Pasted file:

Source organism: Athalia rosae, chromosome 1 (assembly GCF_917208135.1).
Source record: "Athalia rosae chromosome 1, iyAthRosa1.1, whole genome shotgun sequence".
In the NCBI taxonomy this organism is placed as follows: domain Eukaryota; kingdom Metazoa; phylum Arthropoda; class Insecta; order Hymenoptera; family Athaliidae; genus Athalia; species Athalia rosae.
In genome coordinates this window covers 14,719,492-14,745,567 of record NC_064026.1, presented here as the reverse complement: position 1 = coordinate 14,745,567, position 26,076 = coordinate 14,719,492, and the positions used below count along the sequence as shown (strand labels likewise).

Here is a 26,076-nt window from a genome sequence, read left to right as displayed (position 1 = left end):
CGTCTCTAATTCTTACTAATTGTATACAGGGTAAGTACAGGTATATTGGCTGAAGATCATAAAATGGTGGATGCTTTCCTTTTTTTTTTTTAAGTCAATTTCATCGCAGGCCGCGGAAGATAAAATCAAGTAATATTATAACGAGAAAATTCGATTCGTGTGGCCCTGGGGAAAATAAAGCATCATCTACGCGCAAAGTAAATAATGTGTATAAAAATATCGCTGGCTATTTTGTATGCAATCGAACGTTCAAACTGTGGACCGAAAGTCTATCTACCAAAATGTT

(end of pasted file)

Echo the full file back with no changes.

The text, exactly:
Source organism: Athalia rosae, chromosome 1 (assembly GCF_917208135.1).
Source record: "Athalia rosae chromosome 1, iyAthRosa1.1, whole genome shotgun sequence".
In the NCBI taxonomy this organism is placed as follows: domain Eukaryota; kingdom Metazoa; phylum Arthropoda; class Insecta; order Hymenoptera; family Athaliidae; genus Athalia; species Athalia rosae.
In genome coordinates this window covers 14,719,492-14,745,567 of record NC_064026.1, presented here as the reverse complement: position 1 = coordinate 14,745,567, position 26,076 = coordinate 14,719,492, and the positions used below count along the sequence as shown (strand labels likewise).

Here is a 26,076-nt window from a genome sequence, read left to right as displayed (position 1 = left end):
CGTCTCTAATTCTTACTAATTGTATACAGGGTAAGTACAGGTATATTGGCTGAAGATCATAAAATGGTGGATGCTTTCCTTTTTTTTTTTTAAGTCAATTTCATCGCAGGCCGCGGAAGATAAAATCAAGTAATATTATAACGAGAAAATTCGATTCGTGTGGCCCTGGGGAAAATAAAGCATCATCTACGCGCAAAGTAAATAATGTGTATAAAAATATCGCTGGCTATTTTGTATGCAATCGAACGTTCAAACTGTGGACCGAAAGTCTATCTACCAAAATGTT